Thursday, November 01, 2007
A route to sanity. posted by Richard Seymour
Whatever happens to Respect will be far from satisfactory, but the disorienting effect of this crisis leaves us with some important work to do, whatever side of the dispute one is on. (In this regard, the highly apolitical and slightly psychotic tone of discussion on some blogs, coupled with the total failure to integrate it into a broader conjunctural analysis, reflects serious political immaturity including from people who have every reason to know better). We have a number of tasks in the immediate term, which we can separate formally as long as we recognise their interdependence in practise. First of all, the struggle against the Royal Mail deal among postal workers is crucial. If the posties accept this deal, it is a serious defeat, because the deal rolls back fundamental conditions and entitlements and reclaiming the lost territory will be immensely more difficult in the future than it is now. The postal workers need to be convinced that a) they can beat management and their New Labour backers, and b) they are far better freeing their political fund than pouring it into the pockets of the government bullies. The more successful their struggle with Royal Mail management, the more confident they will feel about breaking with New Labour. A success for the postal workers would also resonate more broadly in the organised working class, since this argument about the political fund is crucial everywhere - the crisis of Labourism is a fact regardless of anything else that happens. New Labour's strategy for overcoming this is undoubtedly to break the resistance to Brown's pay cuts and instil a deep pessimism in the labour movement, which they hope will reconcile workers to paying for the Labour Party's election campaigns. In that way they can also push through further privatisation and neoliberalism. So, the postal workers dispute taps into a whole range of issues about pay, working conditions and public service provision in Britain - it taps into the fact that workers have a very different idea about how Britain should be than New Labour does.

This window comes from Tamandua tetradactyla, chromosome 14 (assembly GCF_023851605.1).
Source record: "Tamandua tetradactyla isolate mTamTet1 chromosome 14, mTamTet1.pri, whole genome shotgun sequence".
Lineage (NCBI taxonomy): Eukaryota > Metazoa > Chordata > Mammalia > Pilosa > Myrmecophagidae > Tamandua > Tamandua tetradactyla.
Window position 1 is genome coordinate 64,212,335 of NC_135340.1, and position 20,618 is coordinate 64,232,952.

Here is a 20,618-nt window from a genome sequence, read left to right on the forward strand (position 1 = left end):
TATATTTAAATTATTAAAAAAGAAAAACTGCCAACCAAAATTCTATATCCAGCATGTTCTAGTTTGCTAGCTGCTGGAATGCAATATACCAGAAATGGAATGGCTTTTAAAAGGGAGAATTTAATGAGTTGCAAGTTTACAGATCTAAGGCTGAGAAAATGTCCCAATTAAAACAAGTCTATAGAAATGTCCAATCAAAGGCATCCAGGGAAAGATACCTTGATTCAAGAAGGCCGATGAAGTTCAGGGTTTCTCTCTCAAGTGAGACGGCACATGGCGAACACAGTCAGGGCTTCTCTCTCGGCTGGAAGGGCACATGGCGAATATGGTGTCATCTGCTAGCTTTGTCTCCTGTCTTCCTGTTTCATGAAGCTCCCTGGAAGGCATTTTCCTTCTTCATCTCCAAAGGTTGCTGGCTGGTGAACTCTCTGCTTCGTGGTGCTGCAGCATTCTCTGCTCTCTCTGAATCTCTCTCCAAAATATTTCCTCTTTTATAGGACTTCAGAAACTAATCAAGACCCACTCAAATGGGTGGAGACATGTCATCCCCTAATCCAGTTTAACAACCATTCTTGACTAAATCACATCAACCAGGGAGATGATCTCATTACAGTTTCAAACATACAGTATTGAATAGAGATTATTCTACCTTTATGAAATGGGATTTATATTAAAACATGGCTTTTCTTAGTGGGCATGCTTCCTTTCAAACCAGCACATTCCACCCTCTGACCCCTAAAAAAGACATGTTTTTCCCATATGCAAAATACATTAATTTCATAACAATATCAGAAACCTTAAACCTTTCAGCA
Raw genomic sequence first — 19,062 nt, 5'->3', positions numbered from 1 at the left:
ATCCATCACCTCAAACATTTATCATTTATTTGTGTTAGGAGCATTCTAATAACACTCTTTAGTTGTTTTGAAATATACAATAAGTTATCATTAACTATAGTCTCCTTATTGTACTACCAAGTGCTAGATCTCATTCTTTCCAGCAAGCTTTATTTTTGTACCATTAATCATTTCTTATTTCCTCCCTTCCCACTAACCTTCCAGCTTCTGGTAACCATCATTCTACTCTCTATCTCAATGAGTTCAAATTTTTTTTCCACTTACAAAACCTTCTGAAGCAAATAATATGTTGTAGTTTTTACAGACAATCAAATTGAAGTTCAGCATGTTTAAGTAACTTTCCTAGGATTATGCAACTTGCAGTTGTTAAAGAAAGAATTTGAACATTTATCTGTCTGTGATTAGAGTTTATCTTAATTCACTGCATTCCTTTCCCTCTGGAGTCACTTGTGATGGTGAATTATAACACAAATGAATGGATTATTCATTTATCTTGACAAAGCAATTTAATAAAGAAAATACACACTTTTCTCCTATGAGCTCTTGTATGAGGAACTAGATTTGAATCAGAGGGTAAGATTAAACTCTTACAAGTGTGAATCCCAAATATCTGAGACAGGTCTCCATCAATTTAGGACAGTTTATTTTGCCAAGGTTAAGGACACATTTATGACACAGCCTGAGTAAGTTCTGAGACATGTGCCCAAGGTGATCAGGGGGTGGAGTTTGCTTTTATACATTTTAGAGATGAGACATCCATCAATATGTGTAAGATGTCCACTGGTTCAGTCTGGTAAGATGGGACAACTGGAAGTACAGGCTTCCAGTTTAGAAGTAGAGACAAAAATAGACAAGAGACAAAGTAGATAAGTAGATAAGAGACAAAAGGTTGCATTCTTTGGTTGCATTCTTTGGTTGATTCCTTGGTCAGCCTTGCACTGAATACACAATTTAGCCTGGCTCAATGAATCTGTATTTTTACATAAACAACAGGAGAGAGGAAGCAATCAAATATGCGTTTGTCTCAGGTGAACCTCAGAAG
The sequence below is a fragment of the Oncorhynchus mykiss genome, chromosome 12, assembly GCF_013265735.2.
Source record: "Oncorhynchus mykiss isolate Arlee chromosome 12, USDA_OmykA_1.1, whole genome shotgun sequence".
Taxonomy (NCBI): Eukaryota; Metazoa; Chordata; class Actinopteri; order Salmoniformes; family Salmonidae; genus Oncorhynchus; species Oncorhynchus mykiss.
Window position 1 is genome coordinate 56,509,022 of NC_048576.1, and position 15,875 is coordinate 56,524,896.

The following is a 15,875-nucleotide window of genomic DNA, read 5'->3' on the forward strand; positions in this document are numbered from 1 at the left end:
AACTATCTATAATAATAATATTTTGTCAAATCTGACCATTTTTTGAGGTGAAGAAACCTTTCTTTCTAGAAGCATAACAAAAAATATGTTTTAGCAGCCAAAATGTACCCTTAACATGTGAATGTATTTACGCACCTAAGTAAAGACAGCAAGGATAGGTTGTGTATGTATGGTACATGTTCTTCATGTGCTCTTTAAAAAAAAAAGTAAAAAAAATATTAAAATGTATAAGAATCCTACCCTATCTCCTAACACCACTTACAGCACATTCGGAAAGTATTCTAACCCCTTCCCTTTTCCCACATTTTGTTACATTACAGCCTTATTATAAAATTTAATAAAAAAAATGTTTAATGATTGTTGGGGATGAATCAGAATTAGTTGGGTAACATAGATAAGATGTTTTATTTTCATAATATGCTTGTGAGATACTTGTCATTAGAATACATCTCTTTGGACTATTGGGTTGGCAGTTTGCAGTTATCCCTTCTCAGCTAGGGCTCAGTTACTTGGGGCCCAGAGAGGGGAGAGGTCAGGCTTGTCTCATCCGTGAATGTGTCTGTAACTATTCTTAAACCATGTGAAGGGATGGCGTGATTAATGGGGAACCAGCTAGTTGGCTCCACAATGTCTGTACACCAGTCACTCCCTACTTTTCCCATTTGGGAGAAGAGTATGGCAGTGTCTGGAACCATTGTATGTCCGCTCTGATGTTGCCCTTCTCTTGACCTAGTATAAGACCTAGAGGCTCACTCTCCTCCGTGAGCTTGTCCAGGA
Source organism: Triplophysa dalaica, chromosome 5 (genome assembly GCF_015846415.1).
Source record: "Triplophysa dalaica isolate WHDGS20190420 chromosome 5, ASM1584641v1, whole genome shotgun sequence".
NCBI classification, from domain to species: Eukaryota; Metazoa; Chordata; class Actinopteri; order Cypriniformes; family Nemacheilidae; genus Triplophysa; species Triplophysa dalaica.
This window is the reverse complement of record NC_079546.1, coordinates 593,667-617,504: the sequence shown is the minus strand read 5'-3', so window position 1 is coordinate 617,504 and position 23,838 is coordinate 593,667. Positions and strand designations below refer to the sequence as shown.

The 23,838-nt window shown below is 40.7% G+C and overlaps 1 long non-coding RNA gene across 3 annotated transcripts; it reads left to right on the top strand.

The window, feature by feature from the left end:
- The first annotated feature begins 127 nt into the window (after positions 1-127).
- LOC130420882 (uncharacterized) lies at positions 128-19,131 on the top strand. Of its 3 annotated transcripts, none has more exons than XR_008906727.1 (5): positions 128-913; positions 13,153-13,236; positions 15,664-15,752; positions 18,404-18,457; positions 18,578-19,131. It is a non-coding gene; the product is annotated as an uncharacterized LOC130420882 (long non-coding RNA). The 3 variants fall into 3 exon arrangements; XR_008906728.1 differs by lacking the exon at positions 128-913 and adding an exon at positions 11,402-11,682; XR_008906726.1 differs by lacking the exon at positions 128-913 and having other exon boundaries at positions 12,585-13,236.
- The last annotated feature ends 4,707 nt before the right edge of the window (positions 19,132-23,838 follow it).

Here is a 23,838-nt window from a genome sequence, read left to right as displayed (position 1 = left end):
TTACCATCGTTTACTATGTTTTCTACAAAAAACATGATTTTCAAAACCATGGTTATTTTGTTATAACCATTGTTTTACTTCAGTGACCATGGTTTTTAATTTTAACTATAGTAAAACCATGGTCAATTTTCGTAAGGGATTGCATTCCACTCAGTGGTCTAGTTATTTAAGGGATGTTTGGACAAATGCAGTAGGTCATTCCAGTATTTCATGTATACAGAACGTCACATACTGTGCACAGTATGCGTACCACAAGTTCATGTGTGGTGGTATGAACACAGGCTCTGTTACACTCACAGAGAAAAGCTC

Secondly, the antiwar movement is obliged to kick it up a gear. Recent polls suggest that 52% of Americans would back a strike on Iran: the hysterical propaganda about Iran's genocidal nuke threat (repeated by Blair recently) is having some successes. The American election campaign has been characterised by threats to Iran from both Hilary Clinton and Rudi Guiliani, the two front-runners, and the latter's campaign team is populated by neocon purveyors of sordid Islamaturgy such as Norman Podhoretz. The Bush team clearly want to discipline the Iranian president, and the recent intensification of sanctions was a clear message of this intent. There was much hilarity at Horowitz's "Islamofascism Awareness Week", but the fact is that every week is "Islamofascism Awareness Week", because there is hardly a day that goes by without a big, mainstream publication in Europe and America attacking Islam and outlining the clash-of-civilisations thesis, or 'exposing extremism' in mosques or something of that kind, and all for the purpose of providing a spurious consistency to a foreign policy determined by the exigencies of power. Yet, the American Left has its strengths. For example, Cindy Sheehan is effectively utilising the attempt by liberals to sentimentally coopt her for a domesticated antiwar critique to push a much more radical message. And in Britain, the StWC remains very strong and very broad. Though its members range well beyond the organised left, it is the organisational lynchpin for the Left. Its 'Troops Out' call is probably the most popular political slogan in Britain today, and the antiwar movement has been the root and cause of a profound crisis of legitimacy for the governing party. New Labour's third election victory was so hollow and so inauspicious and contained so many stunning reversals (yes, indeed, not least in Bethnal Green & Bow), that it didn't look like much of a victory at all. Brown has been forced to make some concessions on withdrawal, and a quiet mutiny is being reported among the troops. Yet, Brown is likely to go along with any American attack on Iran, and so we have to be prepared for sustained civil disobedience in the event of such an action.